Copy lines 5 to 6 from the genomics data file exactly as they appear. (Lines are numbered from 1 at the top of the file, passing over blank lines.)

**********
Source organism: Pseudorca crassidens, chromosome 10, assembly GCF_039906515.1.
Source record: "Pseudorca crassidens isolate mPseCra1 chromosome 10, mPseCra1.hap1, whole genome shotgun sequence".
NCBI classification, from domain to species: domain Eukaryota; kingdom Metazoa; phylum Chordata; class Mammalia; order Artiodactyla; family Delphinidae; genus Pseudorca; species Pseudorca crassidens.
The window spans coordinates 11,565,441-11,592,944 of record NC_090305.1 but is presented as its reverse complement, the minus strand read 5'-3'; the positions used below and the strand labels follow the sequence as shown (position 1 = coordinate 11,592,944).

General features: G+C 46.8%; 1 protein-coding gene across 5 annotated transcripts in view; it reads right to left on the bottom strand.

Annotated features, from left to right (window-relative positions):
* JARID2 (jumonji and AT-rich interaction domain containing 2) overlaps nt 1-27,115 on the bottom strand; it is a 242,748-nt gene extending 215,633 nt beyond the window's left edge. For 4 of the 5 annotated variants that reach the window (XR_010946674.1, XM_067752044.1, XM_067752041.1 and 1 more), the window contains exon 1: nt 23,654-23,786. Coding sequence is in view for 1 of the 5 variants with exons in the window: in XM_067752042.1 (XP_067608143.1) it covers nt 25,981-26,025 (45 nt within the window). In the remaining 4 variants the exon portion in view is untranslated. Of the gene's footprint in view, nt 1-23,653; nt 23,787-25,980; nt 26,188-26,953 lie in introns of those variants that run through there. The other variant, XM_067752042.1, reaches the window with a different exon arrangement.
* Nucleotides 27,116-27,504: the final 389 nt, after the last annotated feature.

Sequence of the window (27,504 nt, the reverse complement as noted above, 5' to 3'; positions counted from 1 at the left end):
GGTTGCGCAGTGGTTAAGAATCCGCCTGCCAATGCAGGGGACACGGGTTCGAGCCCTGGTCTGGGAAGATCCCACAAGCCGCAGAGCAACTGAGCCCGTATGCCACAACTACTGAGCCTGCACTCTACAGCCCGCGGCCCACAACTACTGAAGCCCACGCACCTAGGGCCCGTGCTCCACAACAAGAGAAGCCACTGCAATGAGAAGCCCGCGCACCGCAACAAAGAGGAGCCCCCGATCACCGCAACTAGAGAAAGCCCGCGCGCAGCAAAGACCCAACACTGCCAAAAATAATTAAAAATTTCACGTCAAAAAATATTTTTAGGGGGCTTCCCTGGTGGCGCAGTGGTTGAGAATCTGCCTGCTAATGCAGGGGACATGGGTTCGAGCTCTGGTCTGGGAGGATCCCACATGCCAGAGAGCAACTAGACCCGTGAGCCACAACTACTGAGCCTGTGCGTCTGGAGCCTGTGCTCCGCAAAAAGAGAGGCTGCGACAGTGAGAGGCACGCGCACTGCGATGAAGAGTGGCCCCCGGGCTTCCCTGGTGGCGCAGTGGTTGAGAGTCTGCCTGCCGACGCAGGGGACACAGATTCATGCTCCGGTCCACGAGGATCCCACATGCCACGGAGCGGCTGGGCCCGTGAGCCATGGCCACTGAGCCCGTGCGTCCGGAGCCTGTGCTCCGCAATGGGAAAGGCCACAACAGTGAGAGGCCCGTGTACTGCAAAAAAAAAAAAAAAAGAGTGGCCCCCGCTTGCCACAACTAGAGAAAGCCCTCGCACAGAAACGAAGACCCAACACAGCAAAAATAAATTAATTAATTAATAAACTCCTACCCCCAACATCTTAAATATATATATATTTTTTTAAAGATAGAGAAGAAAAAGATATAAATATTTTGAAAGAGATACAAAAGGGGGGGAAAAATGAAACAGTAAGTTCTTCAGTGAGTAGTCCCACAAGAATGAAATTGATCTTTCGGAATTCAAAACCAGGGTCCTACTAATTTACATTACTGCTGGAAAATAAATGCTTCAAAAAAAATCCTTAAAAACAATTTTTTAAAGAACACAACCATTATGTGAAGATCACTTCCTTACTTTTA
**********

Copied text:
General features: G+C 46.8%; 1 protein-coding gene across 5 annotated transcripts in view; it reads right to left on the bottom strand.

Annotated features, from left to right (window-relative positions):